RF Quiet Mode. Ability to put an entire mesh network of up to 330 nodes into a receiver-only
mode within five (5) seconds.
Over-the-air programmability (including firmware upgrade). All programmable sensor and
timing controls, as well as mesh network node device firmware, can be wirelessly
CTX (autonomic transformation of Mesh Node and Mesh Controller). Wireless sensing mesh
network nodes can autonomically morph between being mesh network nodes (when there is
a controller operating in an active network) and a controller (when there are network nodes
that seek to join a network that does not currently have a controller). CTX is also used for
load balancing in the multi-layer mesh network mode.
Bluetooth Handheld reader communication. The AWAVE wireless gateway has a Bluetooth
interface for wireless communication for handheld devices.
GPS and Distributed Radio Location. The AWAVE system currently supports two-dimensional
geo-location of wireless network nodes using RSSI-based ranging, statistical error processing
(to compensate for multi-path signals), and trilateration.
Some future wireless sensing mesh network capabilities currently on the roadmap include:
FIPS 197 Data Security: We will integrate an AES-128 hardware encryption engine that
provides data security yet requires limited computation cycles and battery power.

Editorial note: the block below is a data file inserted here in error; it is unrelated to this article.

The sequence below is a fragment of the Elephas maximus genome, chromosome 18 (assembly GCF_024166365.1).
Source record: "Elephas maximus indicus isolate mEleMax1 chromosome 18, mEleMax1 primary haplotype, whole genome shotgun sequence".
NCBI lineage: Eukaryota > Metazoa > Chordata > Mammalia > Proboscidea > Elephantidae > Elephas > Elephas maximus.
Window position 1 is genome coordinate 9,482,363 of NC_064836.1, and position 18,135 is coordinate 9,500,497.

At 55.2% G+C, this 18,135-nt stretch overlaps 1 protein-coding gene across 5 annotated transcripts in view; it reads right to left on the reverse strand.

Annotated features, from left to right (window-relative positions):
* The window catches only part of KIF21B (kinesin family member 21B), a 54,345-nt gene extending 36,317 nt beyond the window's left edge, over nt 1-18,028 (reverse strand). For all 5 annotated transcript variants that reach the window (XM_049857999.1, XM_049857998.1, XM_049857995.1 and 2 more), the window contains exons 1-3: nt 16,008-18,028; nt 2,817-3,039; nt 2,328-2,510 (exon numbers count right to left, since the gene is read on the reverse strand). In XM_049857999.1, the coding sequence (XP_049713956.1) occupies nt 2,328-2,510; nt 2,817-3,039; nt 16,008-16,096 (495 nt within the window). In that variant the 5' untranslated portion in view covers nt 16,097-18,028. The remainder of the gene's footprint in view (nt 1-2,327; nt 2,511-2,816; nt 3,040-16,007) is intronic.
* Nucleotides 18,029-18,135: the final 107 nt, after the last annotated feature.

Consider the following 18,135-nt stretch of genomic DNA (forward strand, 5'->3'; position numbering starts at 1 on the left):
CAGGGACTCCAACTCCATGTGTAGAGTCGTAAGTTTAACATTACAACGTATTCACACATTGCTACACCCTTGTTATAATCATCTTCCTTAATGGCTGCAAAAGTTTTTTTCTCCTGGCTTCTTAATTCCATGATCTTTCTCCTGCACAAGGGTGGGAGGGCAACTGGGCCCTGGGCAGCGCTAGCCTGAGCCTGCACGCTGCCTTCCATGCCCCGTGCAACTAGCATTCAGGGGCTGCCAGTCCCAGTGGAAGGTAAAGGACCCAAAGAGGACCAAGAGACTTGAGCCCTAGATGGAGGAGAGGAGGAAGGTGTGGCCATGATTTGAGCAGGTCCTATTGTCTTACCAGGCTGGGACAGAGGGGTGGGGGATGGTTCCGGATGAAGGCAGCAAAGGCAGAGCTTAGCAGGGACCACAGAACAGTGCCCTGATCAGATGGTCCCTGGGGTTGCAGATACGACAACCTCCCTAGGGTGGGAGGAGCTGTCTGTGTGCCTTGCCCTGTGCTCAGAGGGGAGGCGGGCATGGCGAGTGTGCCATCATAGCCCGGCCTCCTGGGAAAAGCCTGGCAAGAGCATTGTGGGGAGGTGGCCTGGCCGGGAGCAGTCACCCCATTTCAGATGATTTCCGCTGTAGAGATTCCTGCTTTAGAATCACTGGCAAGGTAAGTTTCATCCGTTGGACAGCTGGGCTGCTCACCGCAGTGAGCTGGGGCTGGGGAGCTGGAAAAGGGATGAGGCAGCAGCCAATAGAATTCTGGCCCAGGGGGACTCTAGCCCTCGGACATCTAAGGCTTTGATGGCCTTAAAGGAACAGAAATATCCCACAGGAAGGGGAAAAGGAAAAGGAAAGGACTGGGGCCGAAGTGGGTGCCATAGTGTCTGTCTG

GSM Cellular: GSM is emerging as one of the most widely available and cost effective wide-
area communication protocols. We will provide a GSM cellular interface for the WDC
Differential GPS: GPS offers reasonable geo-location accuracy when line-of-sight to the sky
is available. By providing differential error-correction, it is possible to get CEP accuracy of
less than 1 meter. This can be important when trying to provide geo-location of closely placed
assets (e.g., a container in a 3D stack). We will integrate differential GPS into WSNs, and
provide guidance on COTS differential reference stations.
Autonomic Sense & Respond: ATaRS
Asset visibility has been identified as a critical enabler to increase system effectiveness, improve
availability and readiness, and decrease life asset cycle costs. To date, asset visibility systems
have been labor intensive, error prone, and limited in scope and capability. There is an ever
increasing need for reliable, real time information for monitoring assets (in transit and/or storage)
that enables a cost efficient sense and respond capability (see GAO Report 05-15, Improvements